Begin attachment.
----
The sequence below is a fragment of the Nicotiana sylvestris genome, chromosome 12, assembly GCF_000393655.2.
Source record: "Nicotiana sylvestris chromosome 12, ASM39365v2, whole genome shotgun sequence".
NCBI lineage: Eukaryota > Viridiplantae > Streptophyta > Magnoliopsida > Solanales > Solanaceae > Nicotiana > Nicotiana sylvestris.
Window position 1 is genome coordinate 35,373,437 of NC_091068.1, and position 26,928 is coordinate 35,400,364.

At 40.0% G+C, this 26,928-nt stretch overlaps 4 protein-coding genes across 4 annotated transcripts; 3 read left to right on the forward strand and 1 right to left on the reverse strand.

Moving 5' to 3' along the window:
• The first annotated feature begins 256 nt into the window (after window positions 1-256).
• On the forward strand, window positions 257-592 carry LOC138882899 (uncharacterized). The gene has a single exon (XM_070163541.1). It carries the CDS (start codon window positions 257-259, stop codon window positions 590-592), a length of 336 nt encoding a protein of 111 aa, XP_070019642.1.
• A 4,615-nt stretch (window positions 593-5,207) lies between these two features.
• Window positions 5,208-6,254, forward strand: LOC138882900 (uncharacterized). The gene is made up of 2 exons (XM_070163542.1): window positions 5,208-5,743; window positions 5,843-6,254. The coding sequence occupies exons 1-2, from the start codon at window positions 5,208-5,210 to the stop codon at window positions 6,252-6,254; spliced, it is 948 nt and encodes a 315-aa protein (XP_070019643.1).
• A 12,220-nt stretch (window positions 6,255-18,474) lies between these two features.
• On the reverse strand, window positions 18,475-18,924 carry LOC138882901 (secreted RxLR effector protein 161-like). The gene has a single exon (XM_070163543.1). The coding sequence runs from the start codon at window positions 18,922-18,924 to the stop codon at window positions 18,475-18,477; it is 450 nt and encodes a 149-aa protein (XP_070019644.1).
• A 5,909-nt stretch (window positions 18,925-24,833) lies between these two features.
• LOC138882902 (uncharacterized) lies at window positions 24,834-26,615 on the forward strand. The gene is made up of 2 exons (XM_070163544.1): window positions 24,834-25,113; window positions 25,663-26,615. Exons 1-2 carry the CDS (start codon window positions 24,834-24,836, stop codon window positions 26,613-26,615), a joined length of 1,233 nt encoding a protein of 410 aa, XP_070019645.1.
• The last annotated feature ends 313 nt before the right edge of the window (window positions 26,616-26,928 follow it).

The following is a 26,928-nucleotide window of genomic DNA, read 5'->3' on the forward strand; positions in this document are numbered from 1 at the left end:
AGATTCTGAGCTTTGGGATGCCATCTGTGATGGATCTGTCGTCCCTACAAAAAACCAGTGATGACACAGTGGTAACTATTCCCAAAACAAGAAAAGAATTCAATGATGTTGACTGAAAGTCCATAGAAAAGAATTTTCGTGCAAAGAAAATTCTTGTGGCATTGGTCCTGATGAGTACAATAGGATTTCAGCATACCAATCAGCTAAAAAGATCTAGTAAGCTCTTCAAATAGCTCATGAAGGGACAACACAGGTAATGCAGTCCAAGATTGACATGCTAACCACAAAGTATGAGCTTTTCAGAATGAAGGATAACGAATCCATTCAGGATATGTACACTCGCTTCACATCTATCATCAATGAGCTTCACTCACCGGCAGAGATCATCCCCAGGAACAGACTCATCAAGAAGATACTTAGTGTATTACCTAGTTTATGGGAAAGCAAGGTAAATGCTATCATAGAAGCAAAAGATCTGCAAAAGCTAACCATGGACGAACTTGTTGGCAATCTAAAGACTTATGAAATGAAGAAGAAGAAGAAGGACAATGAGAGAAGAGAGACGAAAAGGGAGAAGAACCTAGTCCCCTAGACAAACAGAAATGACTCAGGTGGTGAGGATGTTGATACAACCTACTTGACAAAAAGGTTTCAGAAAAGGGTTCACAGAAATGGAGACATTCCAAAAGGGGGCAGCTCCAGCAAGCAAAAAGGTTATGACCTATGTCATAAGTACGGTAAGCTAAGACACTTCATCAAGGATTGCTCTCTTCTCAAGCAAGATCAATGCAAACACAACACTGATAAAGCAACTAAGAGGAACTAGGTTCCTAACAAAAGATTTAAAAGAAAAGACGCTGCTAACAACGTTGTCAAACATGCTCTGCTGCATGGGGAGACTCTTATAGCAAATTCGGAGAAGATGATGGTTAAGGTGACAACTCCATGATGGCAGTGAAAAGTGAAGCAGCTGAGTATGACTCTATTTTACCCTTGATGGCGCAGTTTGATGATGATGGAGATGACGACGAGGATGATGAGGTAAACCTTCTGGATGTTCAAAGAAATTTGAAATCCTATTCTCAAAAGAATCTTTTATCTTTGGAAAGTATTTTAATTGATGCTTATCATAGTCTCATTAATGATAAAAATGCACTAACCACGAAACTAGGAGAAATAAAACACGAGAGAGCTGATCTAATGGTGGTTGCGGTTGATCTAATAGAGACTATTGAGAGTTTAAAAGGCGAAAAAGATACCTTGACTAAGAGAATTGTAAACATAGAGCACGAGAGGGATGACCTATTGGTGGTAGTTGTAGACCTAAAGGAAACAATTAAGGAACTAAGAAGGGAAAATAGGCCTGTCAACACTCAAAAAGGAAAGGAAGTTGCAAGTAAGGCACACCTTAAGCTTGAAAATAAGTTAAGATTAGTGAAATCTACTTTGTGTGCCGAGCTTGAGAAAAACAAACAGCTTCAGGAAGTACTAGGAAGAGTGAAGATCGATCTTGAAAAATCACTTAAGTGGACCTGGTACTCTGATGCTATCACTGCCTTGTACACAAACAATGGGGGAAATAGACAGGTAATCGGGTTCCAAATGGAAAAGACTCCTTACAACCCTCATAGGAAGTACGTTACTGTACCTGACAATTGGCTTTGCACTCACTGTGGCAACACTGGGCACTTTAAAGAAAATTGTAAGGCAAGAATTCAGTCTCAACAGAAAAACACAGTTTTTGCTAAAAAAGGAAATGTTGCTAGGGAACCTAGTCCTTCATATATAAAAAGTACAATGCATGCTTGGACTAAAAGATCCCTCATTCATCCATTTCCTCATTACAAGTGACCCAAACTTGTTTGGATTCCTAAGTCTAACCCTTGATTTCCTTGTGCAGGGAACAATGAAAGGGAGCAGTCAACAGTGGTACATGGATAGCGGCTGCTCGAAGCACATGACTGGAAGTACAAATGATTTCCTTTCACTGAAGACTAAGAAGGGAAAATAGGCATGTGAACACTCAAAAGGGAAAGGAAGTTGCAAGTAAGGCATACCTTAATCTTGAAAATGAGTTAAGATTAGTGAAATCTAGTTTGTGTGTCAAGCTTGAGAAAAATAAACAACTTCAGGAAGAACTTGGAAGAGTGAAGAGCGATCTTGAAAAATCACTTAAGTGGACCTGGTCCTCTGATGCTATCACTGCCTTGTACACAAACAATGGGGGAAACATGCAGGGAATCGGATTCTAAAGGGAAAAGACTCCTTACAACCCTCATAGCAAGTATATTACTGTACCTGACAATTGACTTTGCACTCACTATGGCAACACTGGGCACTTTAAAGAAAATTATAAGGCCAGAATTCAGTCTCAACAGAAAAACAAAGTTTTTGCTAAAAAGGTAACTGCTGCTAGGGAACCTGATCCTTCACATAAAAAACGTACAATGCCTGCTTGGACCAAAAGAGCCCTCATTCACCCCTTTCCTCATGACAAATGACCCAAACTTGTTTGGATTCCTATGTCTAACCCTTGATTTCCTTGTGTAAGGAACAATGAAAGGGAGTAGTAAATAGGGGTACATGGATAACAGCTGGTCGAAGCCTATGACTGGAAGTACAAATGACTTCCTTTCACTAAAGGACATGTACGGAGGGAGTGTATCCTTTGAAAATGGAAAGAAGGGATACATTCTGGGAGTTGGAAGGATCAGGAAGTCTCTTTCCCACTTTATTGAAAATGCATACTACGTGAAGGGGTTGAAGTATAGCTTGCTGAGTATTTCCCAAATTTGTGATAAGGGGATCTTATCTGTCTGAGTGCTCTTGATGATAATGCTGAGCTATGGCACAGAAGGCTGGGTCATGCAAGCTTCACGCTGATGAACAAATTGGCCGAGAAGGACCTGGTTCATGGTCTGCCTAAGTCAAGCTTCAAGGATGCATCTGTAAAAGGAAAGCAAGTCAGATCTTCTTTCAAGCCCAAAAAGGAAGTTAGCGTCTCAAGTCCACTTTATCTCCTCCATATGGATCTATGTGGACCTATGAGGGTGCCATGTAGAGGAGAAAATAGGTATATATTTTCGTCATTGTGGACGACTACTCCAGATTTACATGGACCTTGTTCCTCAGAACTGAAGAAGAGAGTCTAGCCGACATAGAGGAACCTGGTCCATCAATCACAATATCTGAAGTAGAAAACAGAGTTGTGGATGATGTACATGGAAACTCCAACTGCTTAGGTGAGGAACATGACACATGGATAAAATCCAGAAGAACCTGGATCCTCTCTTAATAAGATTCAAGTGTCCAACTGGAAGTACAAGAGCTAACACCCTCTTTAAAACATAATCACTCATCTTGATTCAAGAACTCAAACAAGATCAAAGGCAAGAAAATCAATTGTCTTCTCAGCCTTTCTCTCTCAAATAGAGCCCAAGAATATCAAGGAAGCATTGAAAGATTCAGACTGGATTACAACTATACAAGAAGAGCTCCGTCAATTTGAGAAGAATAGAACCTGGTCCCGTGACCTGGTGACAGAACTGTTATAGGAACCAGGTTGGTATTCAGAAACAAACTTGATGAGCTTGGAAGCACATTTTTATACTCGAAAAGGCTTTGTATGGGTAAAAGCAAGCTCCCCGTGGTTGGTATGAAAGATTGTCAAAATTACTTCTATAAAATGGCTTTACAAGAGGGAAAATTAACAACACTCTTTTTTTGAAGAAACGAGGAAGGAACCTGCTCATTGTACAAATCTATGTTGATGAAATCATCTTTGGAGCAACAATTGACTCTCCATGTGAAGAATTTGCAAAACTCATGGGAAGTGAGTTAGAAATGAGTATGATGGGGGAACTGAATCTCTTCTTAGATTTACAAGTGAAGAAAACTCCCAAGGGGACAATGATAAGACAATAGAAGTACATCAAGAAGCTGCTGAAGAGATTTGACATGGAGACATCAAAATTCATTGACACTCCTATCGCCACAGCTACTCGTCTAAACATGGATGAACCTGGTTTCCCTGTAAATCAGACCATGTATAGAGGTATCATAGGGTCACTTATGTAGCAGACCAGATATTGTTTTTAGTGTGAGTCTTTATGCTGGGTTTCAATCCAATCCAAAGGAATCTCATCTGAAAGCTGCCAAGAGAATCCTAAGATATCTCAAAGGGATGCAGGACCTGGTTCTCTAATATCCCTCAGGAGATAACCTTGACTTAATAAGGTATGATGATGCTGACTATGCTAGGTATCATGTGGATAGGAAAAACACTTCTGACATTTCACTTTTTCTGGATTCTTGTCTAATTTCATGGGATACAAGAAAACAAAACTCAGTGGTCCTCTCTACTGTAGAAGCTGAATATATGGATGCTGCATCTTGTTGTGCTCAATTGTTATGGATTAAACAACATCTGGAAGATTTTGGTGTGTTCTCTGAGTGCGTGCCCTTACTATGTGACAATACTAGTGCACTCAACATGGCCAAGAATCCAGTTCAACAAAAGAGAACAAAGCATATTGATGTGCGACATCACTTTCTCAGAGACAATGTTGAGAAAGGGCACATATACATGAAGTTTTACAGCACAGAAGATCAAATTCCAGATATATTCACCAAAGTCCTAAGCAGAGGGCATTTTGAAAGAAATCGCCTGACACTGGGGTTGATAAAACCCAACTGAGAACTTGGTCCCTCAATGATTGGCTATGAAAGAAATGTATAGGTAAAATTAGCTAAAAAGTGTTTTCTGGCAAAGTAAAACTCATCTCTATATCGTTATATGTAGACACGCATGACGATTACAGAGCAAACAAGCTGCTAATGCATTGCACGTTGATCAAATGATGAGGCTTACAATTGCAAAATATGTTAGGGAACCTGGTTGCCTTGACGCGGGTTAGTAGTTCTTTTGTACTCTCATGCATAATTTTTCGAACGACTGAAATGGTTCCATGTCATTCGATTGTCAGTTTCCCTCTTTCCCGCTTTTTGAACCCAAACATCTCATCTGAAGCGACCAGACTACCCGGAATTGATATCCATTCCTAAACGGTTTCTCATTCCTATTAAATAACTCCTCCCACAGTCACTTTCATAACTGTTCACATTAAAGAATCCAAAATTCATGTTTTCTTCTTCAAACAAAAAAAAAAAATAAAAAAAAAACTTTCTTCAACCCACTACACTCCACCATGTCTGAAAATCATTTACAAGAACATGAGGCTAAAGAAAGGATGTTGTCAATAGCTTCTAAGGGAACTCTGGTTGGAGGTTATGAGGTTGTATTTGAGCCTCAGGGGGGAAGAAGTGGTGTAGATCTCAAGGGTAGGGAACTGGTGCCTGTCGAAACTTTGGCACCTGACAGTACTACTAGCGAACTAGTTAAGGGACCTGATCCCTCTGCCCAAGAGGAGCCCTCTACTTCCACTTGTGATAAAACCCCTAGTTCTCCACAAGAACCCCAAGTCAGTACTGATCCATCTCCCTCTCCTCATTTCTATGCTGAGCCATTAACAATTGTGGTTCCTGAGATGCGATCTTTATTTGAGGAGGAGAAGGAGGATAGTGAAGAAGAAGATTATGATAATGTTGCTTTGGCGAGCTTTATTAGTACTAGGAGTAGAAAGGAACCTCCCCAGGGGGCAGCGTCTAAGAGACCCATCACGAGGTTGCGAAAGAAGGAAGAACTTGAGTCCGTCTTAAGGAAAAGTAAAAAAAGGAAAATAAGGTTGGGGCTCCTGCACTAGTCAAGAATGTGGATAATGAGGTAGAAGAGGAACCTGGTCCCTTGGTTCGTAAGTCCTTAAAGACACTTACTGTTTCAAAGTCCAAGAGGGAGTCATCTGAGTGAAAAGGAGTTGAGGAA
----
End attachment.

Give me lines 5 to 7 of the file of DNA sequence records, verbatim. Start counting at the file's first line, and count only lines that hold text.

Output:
At 40.0% G+C, this 26,928-nt stretch overlaps 4 protein-coding genes across 4 annotated transcripts; 3 read left to right on the forward strand and 1 right to left on the reverse strand.

Moving 5' to 3' along the window:
• The first annotated feature begins 256 nt into the window (after window positions 1-256).